Work should be a source of joy.

Okay, if that’s too strong, it should at least be a source of well-being. Gallup’s research confirms that work is the second most important factor in promoting our life satisfaction. (The first is the quality of our relationships.) We spend half our waking hours working. It is a source of personal identity, growth, and self-efficacy. That’s all great when our work is good. But when our work is not good, it’s our single greatest source of stress. And new research is confirming what we all know.

If our work is stressful, it’s mostly because our boss is bad. 

Here’s why: Business organizations are designed as power hierarchies. This is because the military is run as a power hierarchy, and modern organizations come from the military gene pool. The family tree of business also runs back to royalty, warlords, and a host of archaic organization models. They people at the top of hierarchies hold life-and-death power (or hire-or-fire power) over everyone. They are also expected to be smarter, better informed, and more capable than their employees. Of course, sometimes they are. Often they are not.

But it’s not competency alone that determines whether a leader creates a great place to work. More often, it is his or her personality, values and worldview. 

The emerging research on leaders of large, modern enterprises is that they tend to be more narcissistic and less empathetic than average. I know, this is not surprising. But let’s take a closer look. Narcissists:

  • Tend to act confident, be well-groomed, self-promoting, and extroverted. They make eye contact, offer inflated compliments, and have high energy.
  • Need and may demand the spotlight, recognition, and admiration.
  • Are self-serving, self-focused, and insistent.
  • Constantly search for better deals, better people, better jobs, better spouses.

And their grand ability is to leverage their influence to dominate a social group. That’s why leadership positions in business, politics, and the media appear to be loaded with narcissists. What’s dangerous about this is that the most dominant traits of a narcissist is fake empathy. That is when a person pretends to care about the sufferings and sacrifices of others, but really doesn’t.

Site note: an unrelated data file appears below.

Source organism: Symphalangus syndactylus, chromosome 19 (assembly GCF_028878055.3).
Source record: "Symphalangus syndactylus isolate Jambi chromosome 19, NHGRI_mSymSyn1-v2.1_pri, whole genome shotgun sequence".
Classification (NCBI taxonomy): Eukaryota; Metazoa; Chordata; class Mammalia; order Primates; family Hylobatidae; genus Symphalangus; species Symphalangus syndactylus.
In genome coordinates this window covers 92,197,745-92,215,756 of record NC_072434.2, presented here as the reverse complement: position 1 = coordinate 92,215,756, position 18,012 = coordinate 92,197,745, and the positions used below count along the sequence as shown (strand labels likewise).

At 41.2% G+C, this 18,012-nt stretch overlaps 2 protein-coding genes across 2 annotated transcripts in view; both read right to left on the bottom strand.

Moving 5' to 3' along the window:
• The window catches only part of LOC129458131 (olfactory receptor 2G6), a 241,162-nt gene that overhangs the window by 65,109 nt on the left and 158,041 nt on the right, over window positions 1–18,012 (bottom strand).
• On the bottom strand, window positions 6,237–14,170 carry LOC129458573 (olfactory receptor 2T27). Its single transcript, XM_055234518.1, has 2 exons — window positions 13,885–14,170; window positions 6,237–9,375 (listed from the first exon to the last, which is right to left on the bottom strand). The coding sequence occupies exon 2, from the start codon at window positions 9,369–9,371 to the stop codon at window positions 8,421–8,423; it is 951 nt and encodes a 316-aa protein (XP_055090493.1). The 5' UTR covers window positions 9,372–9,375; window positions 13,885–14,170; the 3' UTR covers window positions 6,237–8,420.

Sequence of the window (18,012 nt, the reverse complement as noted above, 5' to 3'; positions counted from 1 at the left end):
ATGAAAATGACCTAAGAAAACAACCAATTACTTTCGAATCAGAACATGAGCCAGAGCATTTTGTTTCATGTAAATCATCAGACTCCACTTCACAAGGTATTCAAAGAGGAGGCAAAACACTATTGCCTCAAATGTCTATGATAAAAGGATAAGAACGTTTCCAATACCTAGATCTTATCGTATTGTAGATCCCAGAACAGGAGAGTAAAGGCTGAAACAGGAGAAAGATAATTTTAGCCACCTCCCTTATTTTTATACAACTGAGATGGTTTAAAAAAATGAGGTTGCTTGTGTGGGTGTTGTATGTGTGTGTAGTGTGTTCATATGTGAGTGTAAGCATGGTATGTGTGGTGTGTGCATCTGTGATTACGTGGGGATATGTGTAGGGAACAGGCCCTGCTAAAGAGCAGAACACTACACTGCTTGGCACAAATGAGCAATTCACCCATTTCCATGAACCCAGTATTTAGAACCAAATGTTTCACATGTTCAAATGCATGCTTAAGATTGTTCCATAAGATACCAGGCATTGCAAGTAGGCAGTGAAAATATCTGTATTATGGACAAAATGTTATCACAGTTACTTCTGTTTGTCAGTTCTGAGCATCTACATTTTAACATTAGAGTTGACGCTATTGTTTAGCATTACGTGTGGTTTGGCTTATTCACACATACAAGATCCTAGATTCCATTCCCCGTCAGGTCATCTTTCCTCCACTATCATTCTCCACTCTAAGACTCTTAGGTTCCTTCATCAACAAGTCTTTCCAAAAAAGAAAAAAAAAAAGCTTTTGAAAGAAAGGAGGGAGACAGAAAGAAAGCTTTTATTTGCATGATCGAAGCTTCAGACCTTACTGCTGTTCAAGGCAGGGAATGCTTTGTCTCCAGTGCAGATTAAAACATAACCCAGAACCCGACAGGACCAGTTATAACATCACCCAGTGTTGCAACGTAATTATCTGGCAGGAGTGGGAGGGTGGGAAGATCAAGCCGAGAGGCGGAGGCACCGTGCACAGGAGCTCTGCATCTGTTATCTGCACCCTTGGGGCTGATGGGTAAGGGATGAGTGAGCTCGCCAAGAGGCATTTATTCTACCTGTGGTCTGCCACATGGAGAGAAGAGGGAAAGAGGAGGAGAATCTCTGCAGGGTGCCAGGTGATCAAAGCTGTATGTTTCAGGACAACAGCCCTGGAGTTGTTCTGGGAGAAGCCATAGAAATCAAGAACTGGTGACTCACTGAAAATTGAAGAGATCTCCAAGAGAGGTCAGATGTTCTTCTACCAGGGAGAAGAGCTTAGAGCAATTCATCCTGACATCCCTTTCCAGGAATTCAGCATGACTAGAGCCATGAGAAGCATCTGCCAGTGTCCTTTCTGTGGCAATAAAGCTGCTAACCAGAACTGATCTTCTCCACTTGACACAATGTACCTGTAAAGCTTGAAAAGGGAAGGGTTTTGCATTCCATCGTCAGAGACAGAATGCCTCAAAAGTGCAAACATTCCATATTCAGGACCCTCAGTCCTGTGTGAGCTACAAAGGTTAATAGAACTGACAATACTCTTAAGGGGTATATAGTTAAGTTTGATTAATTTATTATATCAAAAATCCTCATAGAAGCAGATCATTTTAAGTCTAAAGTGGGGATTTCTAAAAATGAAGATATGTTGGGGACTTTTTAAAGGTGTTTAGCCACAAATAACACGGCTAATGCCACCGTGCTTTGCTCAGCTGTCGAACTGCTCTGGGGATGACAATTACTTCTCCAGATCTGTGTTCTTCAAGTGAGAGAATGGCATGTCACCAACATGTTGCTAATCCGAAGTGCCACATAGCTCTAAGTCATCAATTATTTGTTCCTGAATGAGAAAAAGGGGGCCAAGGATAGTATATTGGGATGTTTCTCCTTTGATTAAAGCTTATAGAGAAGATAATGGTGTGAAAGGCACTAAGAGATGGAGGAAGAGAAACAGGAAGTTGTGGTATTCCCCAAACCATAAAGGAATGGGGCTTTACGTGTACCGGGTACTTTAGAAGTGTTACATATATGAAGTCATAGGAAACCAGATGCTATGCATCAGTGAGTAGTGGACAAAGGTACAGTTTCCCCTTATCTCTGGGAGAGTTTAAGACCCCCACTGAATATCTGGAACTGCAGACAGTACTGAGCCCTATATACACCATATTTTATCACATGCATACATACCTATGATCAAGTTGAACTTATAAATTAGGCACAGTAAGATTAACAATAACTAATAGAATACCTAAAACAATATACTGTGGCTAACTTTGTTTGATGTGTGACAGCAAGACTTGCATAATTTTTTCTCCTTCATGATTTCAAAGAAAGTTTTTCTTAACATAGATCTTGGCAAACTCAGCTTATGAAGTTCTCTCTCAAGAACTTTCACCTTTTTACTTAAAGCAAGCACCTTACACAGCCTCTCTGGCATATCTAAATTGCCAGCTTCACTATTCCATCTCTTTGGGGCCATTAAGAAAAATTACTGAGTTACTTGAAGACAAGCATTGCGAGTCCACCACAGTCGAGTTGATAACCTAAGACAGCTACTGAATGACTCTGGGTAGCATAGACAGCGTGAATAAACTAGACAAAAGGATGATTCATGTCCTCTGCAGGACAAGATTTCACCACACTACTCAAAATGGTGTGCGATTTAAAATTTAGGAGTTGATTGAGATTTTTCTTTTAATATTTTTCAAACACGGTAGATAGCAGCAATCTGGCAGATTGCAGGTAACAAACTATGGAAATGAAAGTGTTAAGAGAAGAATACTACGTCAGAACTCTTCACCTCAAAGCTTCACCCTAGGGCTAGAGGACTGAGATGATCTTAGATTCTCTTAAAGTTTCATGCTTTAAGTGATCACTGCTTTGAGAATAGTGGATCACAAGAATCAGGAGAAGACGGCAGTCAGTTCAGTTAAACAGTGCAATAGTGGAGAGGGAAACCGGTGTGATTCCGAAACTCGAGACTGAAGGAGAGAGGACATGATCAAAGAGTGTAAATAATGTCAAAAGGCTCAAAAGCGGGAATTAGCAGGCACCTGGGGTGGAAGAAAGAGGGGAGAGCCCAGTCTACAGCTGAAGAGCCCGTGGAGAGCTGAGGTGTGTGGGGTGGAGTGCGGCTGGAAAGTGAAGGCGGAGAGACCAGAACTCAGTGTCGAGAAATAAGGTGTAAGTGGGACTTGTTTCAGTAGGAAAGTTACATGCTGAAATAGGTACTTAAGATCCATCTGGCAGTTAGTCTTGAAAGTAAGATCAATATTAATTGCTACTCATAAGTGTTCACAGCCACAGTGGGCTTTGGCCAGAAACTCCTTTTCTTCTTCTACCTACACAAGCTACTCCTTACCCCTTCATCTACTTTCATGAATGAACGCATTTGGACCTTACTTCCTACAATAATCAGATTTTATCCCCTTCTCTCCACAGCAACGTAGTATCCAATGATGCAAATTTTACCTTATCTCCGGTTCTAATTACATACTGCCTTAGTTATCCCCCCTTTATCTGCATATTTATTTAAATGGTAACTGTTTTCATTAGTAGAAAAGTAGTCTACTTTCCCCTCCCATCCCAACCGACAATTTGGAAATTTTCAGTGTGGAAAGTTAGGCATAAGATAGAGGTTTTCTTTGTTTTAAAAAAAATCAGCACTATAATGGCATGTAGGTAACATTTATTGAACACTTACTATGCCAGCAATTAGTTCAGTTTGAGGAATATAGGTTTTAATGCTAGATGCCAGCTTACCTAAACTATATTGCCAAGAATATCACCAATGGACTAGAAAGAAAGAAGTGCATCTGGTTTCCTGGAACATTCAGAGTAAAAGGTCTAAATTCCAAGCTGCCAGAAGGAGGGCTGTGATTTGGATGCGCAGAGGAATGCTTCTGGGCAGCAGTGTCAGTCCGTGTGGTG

It’s what enables business executives to permanently lay off hardworking, creative successful employees to temporarily raise profits. It is what enables leaders to sell and promote bad food and harmful products, or brazenly pollute and poison the environment. Researches have now administered thousands of personality assessments, and found that people with low empathy scores tend to become lawyers, economists, and investment bankers. (I know, I know, no surprise.) So what’s this got to do with our work? Everything.

IBM published research a couple of years ago revealing the person most employees least enjoy spending time with is their boss. They found that our stress hormone levels skyrocket when we talk to our bosses, due to the massive economic and social power bosses have. If that power is wielded by a narcissist or a low-empathy leader, it’s frankly very scary. The cure is simple. Not easy, but simple. And it has two elements.

First, become great at something.

That way, you have a career instead of a job. We all earn money by creating value. Value in a business is primarily created by saving money or making money. Be clear on what you’re great at and get better. Become an expert in a field you’re passionate about. You do this by reading, going to conferences, writing speaking, doing. Do something for at least 30 minutes each day to learn something new in your field of choice. Give yourself three years to get in the top 25% of your field. In five years, you’ll be in the top 10%. Life is short. Be great at your work so you will always be in demand.

Second, don’t work for a jerk.

Remember, business is a magnet for slick narcissists. So if you are going to work for someone rather than yourself, you must target great companies that push self-promoters away. You will discover these humane places to work through networking, reading local lists of good companies, and asking around.

Sometimes transitions take time. Don’t fret about it. Just don’t settle for being stressed, scared, and exploited. I recently finished teaching a career class to about 60 adults at the University of California at San Diego. What was reinforced to me is that we all have gifts to give. We all have a difference we can make. And if you want to, you can put yourself in the right place at the right place with the right people to work the way you are uniquely designed to.

Never give up your dream. 

Never.